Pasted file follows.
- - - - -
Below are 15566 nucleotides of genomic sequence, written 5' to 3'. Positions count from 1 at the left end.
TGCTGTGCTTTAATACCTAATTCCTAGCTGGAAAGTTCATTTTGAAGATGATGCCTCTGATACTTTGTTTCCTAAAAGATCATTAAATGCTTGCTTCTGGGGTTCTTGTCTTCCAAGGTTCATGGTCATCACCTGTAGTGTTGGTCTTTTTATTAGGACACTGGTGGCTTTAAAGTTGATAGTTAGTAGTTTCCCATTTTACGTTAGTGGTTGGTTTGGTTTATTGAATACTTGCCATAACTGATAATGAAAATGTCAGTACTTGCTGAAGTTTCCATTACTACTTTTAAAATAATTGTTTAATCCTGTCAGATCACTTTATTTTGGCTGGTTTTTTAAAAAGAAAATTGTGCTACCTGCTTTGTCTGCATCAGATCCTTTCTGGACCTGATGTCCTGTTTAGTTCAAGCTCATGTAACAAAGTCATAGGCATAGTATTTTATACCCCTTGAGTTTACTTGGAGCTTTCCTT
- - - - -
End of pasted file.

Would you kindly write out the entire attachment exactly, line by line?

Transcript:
Below are 15566 nucleotides of genomic sequence, written 5' to 3'. Positions count from 1 at the left end.
TGCTGTGCTTTAATACCTAATTCCTAGCTGGAAAGTTCATTTTGAAGATGATGCCTCTGATACTTTGTTTCCTAAAAGATCATTAAATGCTTGCTTCTGGGGTTCTTGTCTTCCAAGGTTCATGGTCATCACCTGTAGTGTTGGTCTTTTTATTAGGACACTGGTGGCTTTAAAGTTGATAGTTAGTAGTTTCCCATTTTACGTTAGTGGTTGGTTTGGTTTATTGAATACTTGCCATAACTGATAATGAAAATGTCAGTACTTGCTGAAGTTTCCATTACTACTTTTAAAATAATTGTTTAATCCTGTCAGATCACTTTATTTTGGCTGGTTTTTTAAAAAGAAAATTGTGCTACCTGCTTTGTCTGCATCAGATCCTTTCTGGACCTGATGTCCTGTTTAGTTCAAGCTCATGTAACAAAGTCATAGGCATAGTATTTTATACCCCTTGAGTTTACTTGGAGCTTTCCTT